These two titles did their homework right, avoiding all the early pitfalls that doom most TV anime and setting themselves up for great success in the process. From a purely creative standpoint, and if I pretend that these projects don’t exist further than the product that we can see on our screens, I’d say that they did succeed. The quality of their execution has taken a hit for sure, but it’s one that will go unnoticed by most untrained eyes, and thus hardly anything extraordinary when it comes to anime. And yet, here we are, with recap episodes for the both of them just to have an instant to breathe, and chilling comments by its creators all over social media that illuminate exactly how bad things are.

If you’re wondering how two major titles that did—and continue to do—so much right have led to anime creators used to nightmarish conditions saying that this is some of the most stressful work they’ve ever had to do, don’t feel too bad; we’ve got a Discord full of people attuned to this industry’s nonsense and keeping an eye on its developments, and a whole bunch of them still struggled to come to terms with exactly how screwed their situation is. I know I did myself!

Let’s start with SK8, then. If we were to oversimplify, its core issue would be summed up with “the team was way too small for the amount of work remaining, which is causing BONES to smash the panic button harder than they’ve had to do in a very long time”; but since this whole piece is about explaining the nuances that often get lost when describing the industry’s problems, let’s go a bit more in-depth. Yes, SK8’s staff rotation is indeed quite short. Credits never tell the full story, but they’re also not hiding the fact that the same group of people is handling the animation supervision in every single episode, and that even directorial duties constantly fall in the hands of the same folk like Takahiro Hasui.

This is even noticeable on a key animation level, as people like Naoki Okada and Hidenori Fukuoka have worked on every single episode so far. The latter is particularly notable, as not only has his animation remained impressive despite the ridiculous workload, but it also attached to a cute story. Being from Osaka, he was personally acquainted with KyoAniDo people like Utsumi… and yet was unable to work with them due to the studio’s unique circumstances, so nowadays he’s making good use of these opportunities.

If that sounds endearing and you’ve started to question whether working with a small team is even that bad of an option, you’re on the right track. If anything, it’s tightly-knit small teams that are more conducive to creative and practical success, for reasons that should be easy to understand if you’ve ever worked in a team. This industry struggles a lot with efficiency, partly because of its reluctance to move away from nonsense practices that have become tradition, and partly because there’s simply no managing a metric ton of titles a year in a sensible way. Gather the right small team, though, and it might be easier to keep everyone on the same page from an artistic standpoint, while keeping the studio dynamics easier to manage too. A great route to take, as long as you can handle the workload.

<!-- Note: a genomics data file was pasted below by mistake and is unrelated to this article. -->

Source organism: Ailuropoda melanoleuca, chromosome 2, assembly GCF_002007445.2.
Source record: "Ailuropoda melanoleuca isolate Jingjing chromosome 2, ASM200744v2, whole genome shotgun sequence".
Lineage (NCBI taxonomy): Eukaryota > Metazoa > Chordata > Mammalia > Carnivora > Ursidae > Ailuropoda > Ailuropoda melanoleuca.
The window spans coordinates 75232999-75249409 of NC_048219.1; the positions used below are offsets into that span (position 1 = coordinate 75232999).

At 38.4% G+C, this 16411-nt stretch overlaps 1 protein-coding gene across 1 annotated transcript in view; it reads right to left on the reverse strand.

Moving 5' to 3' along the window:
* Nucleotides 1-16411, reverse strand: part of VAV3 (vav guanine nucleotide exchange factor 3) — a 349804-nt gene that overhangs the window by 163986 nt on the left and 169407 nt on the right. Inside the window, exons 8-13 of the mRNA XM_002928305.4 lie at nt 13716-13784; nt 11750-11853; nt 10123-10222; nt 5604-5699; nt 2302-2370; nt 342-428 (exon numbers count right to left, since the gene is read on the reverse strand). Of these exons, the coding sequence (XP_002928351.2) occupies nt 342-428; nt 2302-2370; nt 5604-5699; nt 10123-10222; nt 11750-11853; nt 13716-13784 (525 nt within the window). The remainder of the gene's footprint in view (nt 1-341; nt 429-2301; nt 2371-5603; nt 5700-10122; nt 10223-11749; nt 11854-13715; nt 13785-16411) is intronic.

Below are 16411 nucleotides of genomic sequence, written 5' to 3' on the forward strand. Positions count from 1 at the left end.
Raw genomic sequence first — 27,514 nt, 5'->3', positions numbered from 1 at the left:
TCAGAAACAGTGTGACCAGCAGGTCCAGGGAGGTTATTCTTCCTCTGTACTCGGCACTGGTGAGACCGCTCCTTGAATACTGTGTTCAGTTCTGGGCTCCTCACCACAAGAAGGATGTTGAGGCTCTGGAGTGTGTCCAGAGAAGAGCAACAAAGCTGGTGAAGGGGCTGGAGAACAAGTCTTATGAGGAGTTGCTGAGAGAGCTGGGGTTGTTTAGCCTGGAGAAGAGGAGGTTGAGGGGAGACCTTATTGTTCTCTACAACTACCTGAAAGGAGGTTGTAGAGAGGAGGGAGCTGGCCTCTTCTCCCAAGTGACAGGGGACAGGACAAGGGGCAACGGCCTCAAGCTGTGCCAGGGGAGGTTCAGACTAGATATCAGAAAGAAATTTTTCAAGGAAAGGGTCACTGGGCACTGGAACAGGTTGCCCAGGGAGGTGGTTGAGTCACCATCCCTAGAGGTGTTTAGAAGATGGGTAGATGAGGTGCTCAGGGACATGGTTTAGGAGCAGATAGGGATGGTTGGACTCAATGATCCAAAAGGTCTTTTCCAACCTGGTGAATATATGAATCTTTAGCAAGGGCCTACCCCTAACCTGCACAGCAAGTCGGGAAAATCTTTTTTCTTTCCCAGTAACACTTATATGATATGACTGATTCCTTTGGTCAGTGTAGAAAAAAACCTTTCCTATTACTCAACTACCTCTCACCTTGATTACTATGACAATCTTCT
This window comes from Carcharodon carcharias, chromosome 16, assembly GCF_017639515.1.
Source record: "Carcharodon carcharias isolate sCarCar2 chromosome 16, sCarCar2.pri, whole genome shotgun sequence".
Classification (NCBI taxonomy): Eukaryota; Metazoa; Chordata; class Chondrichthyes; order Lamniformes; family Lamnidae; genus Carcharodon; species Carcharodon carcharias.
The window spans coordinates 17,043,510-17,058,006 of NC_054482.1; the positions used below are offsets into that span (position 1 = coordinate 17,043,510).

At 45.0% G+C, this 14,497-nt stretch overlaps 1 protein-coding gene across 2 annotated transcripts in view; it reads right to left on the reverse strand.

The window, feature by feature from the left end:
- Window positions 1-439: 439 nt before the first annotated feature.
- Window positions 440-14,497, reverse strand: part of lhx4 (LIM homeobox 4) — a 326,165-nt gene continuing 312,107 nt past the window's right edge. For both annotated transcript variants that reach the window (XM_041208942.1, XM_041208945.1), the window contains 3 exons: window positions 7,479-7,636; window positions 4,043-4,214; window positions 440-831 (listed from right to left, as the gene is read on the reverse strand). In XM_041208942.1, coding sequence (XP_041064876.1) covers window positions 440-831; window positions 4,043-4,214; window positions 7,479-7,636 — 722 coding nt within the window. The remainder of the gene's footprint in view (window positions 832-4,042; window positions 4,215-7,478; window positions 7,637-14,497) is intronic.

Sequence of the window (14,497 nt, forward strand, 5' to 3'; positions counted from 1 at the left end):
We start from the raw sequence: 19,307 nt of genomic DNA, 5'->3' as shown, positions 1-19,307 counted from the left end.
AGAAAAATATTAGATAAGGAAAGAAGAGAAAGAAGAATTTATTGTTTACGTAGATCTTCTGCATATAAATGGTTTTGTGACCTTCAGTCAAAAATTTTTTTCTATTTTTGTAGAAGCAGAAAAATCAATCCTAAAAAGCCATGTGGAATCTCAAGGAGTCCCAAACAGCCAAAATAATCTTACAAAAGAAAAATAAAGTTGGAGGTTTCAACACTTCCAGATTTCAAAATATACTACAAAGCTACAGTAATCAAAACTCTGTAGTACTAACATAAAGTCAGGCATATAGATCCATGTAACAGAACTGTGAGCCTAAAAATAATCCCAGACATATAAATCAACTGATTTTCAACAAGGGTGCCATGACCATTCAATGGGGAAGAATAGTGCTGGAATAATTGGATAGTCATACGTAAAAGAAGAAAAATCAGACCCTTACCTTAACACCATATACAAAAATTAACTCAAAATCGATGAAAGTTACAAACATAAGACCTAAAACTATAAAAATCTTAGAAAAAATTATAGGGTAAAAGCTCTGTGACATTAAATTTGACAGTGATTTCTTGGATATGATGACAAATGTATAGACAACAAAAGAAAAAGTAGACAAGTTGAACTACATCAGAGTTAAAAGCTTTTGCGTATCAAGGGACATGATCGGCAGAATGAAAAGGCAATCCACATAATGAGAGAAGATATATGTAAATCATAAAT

It’s those last words that will haunt the people who called the shots for SK8. For once, I don’t intend to put much of the blame on them. It’s very likely that given the time SK8’s production process was allocated, it would have finished just fine under normal circumstances. But as it turns out, 2020 wasn’t really normal circumstances, as the pandemic made that much-desired efficiency take a massive nosedive. Though it’s true that they could have reacted faster, this is the kind of problem that snowballs faster than you realize, and all time isn’t created equal anyway: as much as it would help, a delay for an already ongoing project is never a real solution.

The major lesson to draw from something like this isn’t that pandemics are kind of bad, which I hope is something that everyone’s aware of, but rather how unprepared the anime industry is for accidents. Now this as big of a calamity as they can possibly face, but even much smaller mishaps have thrown plenty of productions completely off the rails. Studios simply have very little room to pivot, which is no small issue when you consider how often things refuse to go as intended. BONES is an animation powerhouse very few can compare to, and even they will barely avoid death by having people from their other substudios join in a rush. Had it been another studio, we wouldn’t even be seeing SK8’s final episodes anytime soon—and that still wouldn’t mean that they’d get to make the finale at their leisure.

Compared to SK8’s accidental catastrophe, WEP’s situation is even more problematic, in no small part because it was somewhat predictable and deliberate. Last year, on the very same day it was presented alongside some fantastic looking footage, I noticed industry folks commenting that it must be close to completion if they’d polished it this much already… then others, closely acquainted with this team, saying that they’d been seeing everyone glued to their desks non-stop and with no sign of that changing anytime soon. When such alarming flags are raised months before the broadcast even starts, it’s not exactly a surprise if things inevitably crash down—which they have, much more severely than the quality of the animation would lead you to believe.